In South Korea, it wouldn’t be hard for visitors to visit historical temples in any region they travel to. Busan is home to several famous temples as well. Among them, Beomeosa Temple has been an anchor of Buddhism in the Busan area for a long time. The temple is also one of the three prominent temples in the Yeongnam region (southeast region) along with Haeinsa Temple and Tongdosa Temple.
On This Post
- Information about Beomeosa Temple
- What to See at Beomeosa Temple
- When to Visit Beomeosa Temple
- History of Beomeosa Temple
- Temple Stay
- More Things To Do near Beomeosa Temple
Information about Beomeosa Temple
Location & Map
250, Beomeosa-ro, Geumjeong-gu, Busan, South Korea
How to Get to Beomeosa Temple
- Ride Busan Metro (subway) Line 1 (Orange Line) and get off at Beomeosa Station (범어사/113), Exit 5 or 7 > Walk to Beomeosa Temple Entrance bus station (범어사입구 /beom-eo-sa-ip-gu/) about 360m (1180 feet) > Ride Bus, No. 90 to Beomesa Ticket Office stop (범어사매표소 /beom-eo-sa-mae-pyo-so/)
- Parking lot available
Admission (Entrance Fee)
Free (If you drive, you need to pay a parking fee. Small car, ₩3,000 / Large car, ₩5,000)
- Phone: +82-51-508-3122
- Website: Temple’s Website (Korean/English) / Temple Stay
What to See at Beomeosa Temple
Nestled on a slope of Geumjeongsan, which is Busan’s highest mountain, Beomeosa Temple is one of the most notable temples, if not the most, in Busan. Among international visitors, Samgwangsa Temple or Haedong Yonggungsa Temple may be more famous (by the way, they are definitely worth visiting as well), Beomeosa has played an important role throughout a long history. It would make your trip more interesting if you get familiar with the details of the temple.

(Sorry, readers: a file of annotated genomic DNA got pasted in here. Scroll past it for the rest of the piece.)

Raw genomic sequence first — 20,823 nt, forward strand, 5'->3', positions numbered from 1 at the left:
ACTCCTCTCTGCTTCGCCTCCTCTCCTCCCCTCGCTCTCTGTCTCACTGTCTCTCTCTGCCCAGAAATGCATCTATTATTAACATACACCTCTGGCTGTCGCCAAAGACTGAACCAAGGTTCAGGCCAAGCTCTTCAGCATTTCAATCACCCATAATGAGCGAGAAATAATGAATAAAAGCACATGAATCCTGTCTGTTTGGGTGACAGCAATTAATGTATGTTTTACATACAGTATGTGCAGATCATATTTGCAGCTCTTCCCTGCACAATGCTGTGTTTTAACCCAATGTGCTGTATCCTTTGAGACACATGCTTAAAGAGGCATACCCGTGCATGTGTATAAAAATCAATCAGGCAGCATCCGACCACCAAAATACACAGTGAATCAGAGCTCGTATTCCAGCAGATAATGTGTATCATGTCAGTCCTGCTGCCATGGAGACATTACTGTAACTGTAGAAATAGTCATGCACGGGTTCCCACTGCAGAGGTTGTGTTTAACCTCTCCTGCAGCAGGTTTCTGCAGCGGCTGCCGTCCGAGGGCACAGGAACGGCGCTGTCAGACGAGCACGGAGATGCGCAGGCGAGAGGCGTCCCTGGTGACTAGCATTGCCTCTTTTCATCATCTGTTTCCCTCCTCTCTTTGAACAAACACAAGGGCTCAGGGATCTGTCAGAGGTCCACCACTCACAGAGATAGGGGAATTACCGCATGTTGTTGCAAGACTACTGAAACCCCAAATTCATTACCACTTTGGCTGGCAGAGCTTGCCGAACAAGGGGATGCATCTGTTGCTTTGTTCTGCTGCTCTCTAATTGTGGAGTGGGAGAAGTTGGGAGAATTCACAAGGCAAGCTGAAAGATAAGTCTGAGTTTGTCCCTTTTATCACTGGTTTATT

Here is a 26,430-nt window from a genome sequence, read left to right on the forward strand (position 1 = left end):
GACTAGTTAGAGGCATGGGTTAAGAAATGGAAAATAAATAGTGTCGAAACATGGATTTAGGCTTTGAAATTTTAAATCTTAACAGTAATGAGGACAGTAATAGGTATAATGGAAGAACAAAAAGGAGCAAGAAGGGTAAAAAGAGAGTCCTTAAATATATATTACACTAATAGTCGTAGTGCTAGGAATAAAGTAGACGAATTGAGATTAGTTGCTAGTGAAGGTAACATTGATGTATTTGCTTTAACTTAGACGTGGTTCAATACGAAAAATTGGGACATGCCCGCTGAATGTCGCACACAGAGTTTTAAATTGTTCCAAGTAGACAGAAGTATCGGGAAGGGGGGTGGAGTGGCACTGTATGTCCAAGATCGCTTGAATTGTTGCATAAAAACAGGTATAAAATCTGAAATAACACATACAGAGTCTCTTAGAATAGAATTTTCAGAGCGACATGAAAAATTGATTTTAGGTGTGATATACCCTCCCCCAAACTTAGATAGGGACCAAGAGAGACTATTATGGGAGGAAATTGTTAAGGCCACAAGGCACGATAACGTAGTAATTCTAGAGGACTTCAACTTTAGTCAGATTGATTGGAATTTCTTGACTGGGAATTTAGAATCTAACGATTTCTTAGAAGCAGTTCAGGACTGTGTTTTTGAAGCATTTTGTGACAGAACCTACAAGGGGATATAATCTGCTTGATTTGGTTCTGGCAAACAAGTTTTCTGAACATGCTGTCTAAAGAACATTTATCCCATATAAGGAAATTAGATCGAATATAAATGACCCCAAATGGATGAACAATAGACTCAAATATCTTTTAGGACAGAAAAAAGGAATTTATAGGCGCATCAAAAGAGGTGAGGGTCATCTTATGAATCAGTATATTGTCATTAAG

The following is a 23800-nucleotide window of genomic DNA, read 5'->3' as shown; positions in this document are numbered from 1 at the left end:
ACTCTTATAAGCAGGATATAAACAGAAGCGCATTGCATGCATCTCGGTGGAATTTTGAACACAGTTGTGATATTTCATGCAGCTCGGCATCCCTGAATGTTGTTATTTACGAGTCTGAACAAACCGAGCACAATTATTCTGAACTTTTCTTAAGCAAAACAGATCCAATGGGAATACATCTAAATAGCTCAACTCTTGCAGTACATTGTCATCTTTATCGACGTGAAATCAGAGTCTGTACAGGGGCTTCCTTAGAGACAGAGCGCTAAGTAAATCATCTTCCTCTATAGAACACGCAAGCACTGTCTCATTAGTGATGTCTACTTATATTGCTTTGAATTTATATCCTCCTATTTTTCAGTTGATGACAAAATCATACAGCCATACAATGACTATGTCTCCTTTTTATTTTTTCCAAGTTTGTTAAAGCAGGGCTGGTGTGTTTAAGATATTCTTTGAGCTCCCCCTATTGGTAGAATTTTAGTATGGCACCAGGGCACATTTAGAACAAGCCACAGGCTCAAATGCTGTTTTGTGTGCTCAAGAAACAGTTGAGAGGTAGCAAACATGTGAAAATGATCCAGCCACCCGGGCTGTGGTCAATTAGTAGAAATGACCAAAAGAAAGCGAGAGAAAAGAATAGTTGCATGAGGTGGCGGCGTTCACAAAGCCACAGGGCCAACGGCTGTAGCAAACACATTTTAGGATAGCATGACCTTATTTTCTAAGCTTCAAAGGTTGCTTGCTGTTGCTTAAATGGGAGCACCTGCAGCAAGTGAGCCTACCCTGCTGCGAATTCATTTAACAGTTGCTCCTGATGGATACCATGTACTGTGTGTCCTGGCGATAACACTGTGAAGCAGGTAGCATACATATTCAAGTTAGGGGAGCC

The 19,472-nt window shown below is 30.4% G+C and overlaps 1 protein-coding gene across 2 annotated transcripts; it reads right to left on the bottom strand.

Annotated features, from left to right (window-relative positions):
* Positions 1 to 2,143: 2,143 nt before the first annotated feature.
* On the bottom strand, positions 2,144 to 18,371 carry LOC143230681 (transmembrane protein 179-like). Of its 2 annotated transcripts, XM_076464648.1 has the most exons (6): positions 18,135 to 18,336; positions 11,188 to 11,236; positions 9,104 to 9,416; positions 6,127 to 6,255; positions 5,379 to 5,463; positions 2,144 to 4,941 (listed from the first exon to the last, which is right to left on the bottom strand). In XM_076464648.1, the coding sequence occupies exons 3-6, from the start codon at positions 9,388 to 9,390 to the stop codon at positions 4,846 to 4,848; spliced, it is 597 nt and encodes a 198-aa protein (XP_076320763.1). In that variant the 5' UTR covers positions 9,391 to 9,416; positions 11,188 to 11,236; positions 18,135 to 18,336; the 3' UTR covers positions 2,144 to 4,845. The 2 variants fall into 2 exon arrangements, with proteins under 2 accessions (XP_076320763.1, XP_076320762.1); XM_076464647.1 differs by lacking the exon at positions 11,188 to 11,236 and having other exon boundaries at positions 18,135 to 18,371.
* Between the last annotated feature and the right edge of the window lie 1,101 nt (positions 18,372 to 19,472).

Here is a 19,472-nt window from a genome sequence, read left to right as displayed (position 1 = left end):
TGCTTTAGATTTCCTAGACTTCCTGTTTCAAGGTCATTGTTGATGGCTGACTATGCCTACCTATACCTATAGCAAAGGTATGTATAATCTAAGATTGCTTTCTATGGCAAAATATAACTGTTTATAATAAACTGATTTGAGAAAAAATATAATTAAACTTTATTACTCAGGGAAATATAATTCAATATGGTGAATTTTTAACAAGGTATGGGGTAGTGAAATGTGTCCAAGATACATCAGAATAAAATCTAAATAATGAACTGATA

Jogyemun Gate (Iljumun)
When you visit Beomeosa Temple, the first structure you will encounter is Jogyemun (조계문). In Korean temples, this first gate is usually named ‘Iljumun’. The name ‘Iljumun’ means a ‘one pillar gate’ because if one sees the gate from the side, it appears to be supported by a single pillar since the four pillars (or sometimes two pillars) stands in a line horizontally. The structure symbolizes the sole path to enlightenment. Jogyemun Gate is believed to be built in 1614 and it is Korea Treasure No. 1461.
Cheonwangmun Gate (천왕문) is the second gate at Beomeosa Temple. It is a gate of the Four Heavenly Kings, who rule each of four directions and drive away the evil spirits.
This gate was originally built in 1699, but unfortunately, it was destroyed in December 2010 because of arson. The current one was rebuilt in 2012.
Daeungjeon and Beomeosa Three Story Stone Pagoda
When you visit any Korean temple, it is good to know that Daeungjeon (대웅전) is the main building in a temple. Daeungjeon at Beomeosa Temple is Korean Treasure No. 434. Take a look around the beautiful building to see the details. The staircase in front of the building has a unique combination of characteristics both from Silla Dynasty and Joseon Dynasty. The current Daeungjeon was built in 1614 after it was completely burned down during the Japanese Invasion (Imjinwaeran) in 1592.
I am afraid that I couldn’t take a picture of the inside of the hall because the worship was on. When you visit the temple, pay attention to the Buddha Triad Wooden Statues (three statues of Buddha). They are Korean Treasure No. 1526, and these wooden Buddha sculptures were created in 1661.
Beomeosa Three Story Stone Pagoda
Before you walk up to Daeungjeon, you will meet Beomeosa Three Story Stone Pagoda. This 4-meter (13-foot) tall stone pagoda is designated as Korea Treasure No. 250. It was built while King Deukheung of the Silla Dynasty reigned between 826 and 836 A.D. Fortunately, the pagoda survived the Japanese Invasion in 1592 and it is one of the few remaining from the original temple.
Beomeosa Seven Story Stone Pagoda
In 2012, a sari from Buddha (Buddha’s relics) enshrined in this seven-story stone pagoda came out to the world. A monk from India brought it to Beomeosa. Seongbo museum sets right behind the pagoda.